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Process-Related Compounds and Natural Toxins Task Force

FOOD RELATED CONTAMINANTS

Mineral Oil Hydrocarbons may unintentionally contaminate food through different routes across food chains and the lifecycle of food contact materials.

Gaps in the knowledge about mineral oil hydrocarbons (MON) still exist despite the recent advances in the research field.

A workshop to identify those gaps was organized by the European Branch of the International Life Science Institute.

Some of these were identified to be:

  • the lack of validated and standardized analytical methods for relevant food matrices, and
  • gaps in assessing the risk for consumers' health.

The consensus is that the lack of standardized, validated analytical methods able to assure good inter-laboratory reproducibility is the main gap underlining most of the existing difficulties to understand MOH.

In order to conduct adequate substance identification and quantification for input into risk assessment, the need for confirmatory methods that provide a detailed characterization of the unresolved complex mixtures needs to be solved.

The limited number of surveys covering a wide range of foods and enough samples to detect major sources of contamination other than packaging in paperboard also hinders reliable exposure estimation.

Fig. 4. Decision tree to identify auxilary methods. Adapted from Bratinova & Hoekstra, 2019. ALOX: Al2O3.
Decision tree to identify auxilary methods. (Adapted from Bratinova & Hoekstra, 2019)

Industry sectors represented in the workshop

  • Food & Drink
  • Mineral Oil/Waxes
  • Testing Laboratories
  • Analytical Instruments
  • Food Contact Materials
  • Cosmetics
  • Petroleum
Scientific abstract Expand Background
In recent years there have been significant advancements in the understanding of mineral oil hydrocarbons (MOH) in foods and their potential risk to health. However, important gaps in knowledge remain, such as the lack of validated and standardized analytical methods for relevant food matrices and gaps in assessing the risk for consumers' health. Scope & approach
A workshop was organized by the European Branch of the International Life Science Institute to identify knowledge gaps in analytical methods, assessment of exposure, hazard characterisation, and risk assessment of MOH. This work captures the outcome of the workshop and builds upon it by combining the perspectives of the participants with an updated review of the literature to provide a roadmap for future management of the topic. Key findings and conclusions
Most participants to the workshop agreed that the key issue underlying many of the knowledge gaps in the field of MOH risk analysis and management is the lack of standardized, validated analytical methods able to assure good inter-laboratory reproducibility and to enable understanding of MOH occurrence in foods. It has been demonstrated that method EN 16995 used for MOH determination in vegetable oils and fats is not reliable below 10 mg/kg of food. There is also a need for confirmatory methods that provide a detailed characterization of the unresolved complex mixture observed from one-dimensional chromatographic methods. This is required to enable adequate substance identification and quantification for input into risk assessment. A major gap in the exposure estimation is the limited number of surveys covering a wide range of foods and enough samples to detect major sources of contamination other than packaging in paperboard. Data on concentration of MOH fractions in human body needed to determine internal exposure estimates is scarce. Data relating concentration in tissues with personal data, lifestyle, food intake and the use of cosmetics are needed to clarify the complex system of distribution of MOSH in the body and to possibly establish relationship between external and internal exposure. Additional toxicological studies to better characterize the hazards of relevant MOH are required for a better human health risk assessment. Keywords Expand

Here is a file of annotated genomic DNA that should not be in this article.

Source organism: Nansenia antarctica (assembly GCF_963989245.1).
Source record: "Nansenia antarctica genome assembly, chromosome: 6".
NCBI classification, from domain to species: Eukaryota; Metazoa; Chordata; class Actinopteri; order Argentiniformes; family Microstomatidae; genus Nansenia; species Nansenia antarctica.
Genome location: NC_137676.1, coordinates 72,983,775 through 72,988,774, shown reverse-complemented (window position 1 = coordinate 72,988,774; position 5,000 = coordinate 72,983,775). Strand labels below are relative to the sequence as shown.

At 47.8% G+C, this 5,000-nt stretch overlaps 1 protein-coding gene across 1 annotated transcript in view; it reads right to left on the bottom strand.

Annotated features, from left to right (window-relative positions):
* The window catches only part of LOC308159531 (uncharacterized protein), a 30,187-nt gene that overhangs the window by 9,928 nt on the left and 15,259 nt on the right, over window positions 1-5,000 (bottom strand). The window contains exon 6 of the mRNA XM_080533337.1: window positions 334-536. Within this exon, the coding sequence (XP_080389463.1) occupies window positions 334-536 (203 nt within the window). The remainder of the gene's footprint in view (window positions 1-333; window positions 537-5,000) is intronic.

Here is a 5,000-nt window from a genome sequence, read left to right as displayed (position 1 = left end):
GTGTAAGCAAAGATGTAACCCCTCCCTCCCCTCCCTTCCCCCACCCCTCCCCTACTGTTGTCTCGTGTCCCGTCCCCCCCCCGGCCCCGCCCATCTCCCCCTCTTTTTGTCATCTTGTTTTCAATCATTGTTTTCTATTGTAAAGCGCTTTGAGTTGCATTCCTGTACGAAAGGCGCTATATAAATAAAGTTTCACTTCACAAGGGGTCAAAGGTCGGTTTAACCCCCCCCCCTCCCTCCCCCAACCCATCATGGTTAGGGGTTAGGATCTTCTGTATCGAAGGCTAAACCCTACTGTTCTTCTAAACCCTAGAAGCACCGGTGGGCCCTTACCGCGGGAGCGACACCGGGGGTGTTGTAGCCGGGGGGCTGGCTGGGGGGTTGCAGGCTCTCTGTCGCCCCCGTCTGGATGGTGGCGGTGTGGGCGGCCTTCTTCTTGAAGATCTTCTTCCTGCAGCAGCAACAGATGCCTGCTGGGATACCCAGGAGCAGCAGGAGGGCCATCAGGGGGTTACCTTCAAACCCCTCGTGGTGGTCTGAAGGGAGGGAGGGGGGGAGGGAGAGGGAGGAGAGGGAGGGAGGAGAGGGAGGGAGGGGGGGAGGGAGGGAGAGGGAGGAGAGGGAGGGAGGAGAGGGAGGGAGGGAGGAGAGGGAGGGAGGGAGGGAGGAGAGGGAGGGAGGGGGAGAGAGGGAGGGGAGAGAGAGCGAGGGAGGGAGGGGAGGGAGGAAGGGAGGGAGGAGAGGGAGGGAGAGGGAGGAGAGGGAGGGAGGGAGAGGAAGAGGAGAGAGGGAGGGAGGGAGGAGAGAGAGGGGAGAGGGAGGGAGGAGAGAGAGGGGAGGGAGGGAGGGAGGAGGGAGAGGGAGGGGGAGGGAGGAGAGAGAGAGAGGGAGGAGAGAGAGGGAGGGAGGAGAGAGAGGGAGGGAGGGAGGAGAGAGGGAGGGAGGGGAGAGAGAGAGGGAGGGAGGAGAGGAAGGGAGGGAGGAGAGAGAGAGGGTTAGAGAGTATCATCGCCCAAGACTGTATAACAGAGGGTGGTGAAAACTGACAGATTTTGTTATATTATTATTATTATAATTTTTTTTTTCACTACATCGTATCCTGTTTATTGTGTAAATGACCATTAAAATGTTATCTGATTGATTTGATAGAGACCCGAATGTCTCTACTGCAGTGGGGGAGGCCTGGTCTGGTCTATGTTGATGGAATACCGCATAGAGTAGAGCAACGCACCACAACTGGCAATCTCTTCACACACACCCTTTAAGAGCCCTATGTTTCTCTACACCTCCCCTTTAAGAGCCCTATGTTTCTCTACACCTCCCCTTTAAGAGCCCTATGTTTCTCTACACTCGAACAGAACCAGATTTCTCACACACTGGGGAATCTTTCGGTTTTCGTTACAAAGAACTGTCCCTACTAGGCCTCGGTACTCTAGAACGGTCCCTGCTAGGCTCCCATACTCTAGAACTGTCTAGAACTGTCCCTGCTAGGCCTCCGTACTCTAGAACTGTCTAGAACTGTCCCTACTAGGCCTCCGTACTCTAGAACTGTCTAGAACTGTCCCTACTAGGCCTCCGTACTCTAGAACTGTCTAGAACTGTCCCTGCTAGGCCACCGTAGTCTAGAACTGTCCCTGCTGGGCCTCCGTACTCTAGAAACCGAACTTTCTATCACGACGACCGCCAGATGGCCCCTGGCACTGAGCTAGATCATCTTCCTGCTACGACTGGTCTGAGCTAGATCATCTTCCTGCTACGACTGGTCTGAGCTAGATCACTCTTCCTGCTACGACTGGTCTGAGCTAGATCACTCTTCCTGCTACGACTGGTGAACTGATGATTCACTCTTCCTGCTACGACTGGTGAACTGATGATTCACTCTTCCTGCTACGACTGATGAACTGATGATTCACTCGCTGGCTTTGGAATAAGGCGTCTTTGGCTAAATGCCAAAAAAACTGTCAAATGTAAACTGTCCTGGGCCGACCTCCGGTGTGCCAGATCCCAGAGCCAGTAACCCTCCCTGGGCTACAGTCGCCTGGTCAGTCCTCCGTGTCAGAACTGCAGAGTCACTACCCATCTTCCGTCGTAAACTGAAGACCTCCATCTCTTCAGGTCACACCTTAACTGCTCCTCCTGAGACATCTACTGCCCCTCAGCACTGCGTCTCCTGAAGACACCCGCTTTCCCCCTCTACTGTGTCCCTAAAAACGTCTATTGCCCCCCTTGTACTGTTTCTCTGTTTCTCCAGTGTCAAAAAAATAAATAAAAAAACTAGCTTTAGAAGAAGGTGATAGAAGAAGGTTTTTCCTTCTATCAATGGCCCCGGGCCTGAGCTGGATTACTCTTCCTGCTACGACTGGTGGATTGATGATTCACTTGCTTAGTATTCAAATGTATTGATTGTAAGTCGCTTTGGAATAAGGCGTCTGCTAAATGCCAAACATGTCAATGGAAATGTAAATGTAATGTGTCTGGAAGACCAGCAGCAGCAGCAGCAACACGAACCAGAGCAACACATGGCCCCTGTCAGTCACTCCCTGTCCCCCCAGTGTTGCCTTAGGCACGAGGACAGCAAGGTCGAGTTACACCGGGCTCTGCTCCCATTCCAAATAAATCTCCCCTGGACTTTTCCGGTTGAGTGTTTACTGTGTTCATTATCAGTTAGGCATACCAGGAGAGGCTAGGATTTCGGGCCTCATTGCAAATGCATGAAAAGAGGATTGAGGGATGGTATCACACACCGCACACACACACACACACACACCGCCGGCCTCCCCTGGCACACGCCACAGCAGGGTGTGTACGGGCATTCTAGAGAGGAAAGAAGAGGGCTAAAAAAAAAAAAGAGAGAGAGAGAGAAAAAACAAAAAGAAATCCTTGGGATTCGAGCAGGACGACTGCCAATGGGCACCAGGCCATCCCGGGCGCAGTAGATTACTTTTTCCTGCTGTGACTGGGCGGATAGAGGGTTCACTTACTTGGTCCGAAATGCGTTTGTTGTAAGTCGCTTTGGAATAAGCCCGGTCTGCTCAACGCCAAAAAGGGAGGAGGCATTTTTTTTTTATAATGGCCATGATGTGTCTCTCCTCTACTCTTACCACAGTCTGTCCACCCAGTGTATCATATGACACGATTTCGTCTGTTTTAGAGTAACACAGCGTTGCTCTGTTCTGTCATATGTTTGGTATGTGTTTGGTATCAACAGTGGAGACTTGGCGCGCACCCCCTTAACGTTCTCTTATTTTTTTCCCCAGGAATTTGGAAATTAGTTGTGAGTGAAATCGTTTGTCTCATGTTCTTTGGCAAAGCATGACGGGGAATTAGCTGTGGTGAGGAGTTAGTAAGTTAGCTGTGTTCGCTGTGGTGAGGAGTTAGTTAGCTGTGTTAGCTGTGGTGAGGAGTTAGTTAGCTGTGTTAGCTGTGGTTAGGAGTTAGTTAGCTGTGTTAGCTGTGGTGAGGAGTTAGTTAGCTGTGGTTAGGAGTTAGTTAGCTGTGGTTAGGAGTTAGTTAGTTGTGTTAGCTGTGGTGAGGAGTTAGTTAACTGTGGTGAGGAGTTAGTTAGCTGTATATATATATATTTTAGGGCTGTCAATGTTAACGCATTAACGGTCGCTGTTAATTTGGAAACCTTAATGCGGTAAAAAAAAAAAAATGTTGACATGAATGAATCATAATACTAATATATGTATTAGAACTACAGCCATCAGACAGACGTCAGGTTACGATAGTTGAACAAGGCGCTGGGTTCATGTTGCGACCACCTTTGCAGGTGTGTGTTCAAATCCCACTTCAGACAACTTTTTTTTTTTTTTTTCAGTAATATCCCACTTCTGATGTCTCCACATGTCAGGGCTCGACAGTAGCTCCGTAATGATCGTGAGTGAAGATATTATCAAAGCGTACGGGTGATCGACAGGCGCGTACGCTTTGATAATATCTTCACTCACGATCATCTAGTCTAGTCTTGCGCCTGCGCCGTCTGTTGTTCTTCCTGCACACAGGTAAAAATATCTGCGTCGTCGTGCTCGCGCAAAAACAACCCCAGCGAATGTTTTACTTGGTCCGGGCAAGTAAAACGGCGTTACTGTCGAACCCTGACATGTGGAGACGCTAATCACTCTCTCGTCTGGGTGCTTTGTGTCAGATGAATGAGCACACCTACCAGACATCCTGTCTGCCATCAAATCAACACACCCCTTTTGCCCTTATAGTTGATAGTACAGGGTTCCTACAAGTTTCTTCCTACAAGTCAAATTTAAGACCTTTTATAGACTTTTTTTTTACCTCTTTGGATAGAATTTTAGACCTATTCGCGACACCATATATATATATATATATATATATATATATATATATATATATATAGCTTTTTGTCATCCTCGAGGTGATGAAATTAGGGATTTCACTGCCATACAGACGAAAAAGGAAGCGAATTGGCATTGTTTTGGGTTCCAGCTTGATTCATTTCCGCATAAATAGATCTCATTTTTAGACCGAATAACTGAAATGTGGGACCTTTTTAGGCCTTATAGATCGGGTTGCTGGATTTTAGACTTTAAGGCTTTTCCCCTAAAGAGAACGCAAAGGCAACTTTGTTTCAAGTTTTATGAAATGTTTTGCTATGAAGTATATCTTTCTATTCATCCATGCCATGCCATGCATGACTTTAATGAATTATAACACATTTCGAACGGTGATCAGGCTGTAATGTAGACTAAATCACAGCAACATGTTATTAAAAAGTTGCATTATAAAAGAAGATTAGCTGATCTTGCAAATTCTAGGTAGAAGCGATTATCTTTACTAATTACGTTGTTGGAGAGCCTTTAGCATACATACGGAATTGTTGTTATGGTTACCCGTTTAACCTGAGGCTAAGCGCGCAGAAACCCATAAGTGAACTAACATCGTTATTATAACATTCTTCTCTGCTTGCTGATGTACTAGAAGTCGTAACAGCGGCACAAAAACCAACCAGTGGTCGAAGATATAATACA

Mineral oil hydrocarbon, Risk assessment, Exposure assessment, Food contaminant, MOSH, MOAH

Number of participants in the workshop 61 from Academica, Public organisations, and Industry. EN 16995 used for MOH determination in vegetable oils and fats is not reliable below 10 mg/kg of food. Main indetified gaps in the knowledge of Mineral Oil Hydrocarbons 8

To enable human risk assessment, the performance of toxicological studies on the relevant MOH mixtures and possibly their components is required.

This work was conducted in collaboration with the Packaging Materials Task Force.